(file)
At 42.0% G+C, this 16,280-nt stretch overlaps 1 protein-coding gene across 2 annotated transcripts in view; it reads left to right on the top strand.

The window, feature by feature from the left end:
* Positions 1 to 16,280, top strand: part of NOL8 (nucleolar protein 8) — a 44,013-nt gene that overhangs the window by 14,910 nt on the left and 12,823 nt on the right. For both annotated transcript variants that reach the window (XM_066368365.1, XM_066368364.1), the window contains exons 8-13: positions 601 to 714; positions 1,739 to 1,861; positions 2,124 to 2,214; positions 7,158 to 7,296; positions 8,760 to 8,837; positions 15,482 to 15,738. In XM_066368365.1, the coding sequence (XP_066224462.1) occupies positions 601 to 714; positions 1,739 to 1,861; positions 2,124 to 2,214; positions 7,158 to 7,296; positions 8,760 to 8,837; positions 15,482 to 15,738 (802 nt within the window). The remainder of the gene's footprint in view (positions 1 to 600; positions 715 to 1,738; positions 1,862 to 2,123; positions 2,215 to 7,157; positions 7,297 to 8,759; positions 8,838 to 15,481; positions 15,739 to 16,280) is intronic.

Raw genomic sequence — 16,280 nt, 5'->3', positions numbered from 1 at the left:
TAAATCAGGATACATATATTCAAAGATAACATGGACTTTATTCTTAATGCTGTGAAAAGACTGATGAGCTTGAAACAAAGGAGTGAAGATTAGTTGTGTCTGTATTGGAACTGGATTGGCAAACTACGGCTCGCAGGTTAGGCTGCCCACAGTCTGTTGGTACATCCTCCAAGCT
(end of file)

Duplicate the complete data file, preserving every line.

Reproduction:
At 42.0% G+C, this 16,280-nt stretch overlaps 1 protein-coding gene across 2 annotated transcripts in view; it reads left to right on the top strand.

The window, feature by feature from the left end:
* Positions 1 to 16,280, top strand: part of NOL8 (nucleolar protein 8) — a 44,013-nt gene that overhangs the window by 14,910 nt on the left and 12,823 nt on the right. For both annotated transcript variants that reach the window (XM_066368365.1, XM_066368364.1), the window contains exons 8-13: positions 601 to 714; positions 1,739 to 1,861; positions 2,124 to 2,214; positions 7,158 to 7,296; positions 8,760 to 8,837; positions 15,482 to 15,738. In XM_066368365.1, the coding sequence (XP_066224462.1) occupies positions 601 to 714; positions 1,739 to 1,861; positions 2,124 to 2,214; positions 7,158 to 7,296; positions 8,760 to 8,837; positions 15,482 to 15,738 (802 nt within the window). The remainder of the gene's footprint in view (positions 1 to 600; positions 715 to 1,738; positions 1,862 to 2,123; positions 2,215 to 7,157; positions 7,297 to 8,759; positions 8,838 to 15,481; positions 15,739 to 16,280) is intronic.

Raw genomic sequence — 16,280 nt, 5'->3', positions numbered from 1 at the left:
TAAATCAGGATACATATATTCAAAGATAACATGGACTTTATTCTTAATGCTGTGAAAAGACTGATGAGCTTGAAACAAAGGAGTGAAGATTAGTTGTGTCTGTATTGGAACTGGATTGGCAAACTACGGCTCGCAGGTTAGGCTGCCCACAGTCTGTTGGTACATCCTCCAAGCT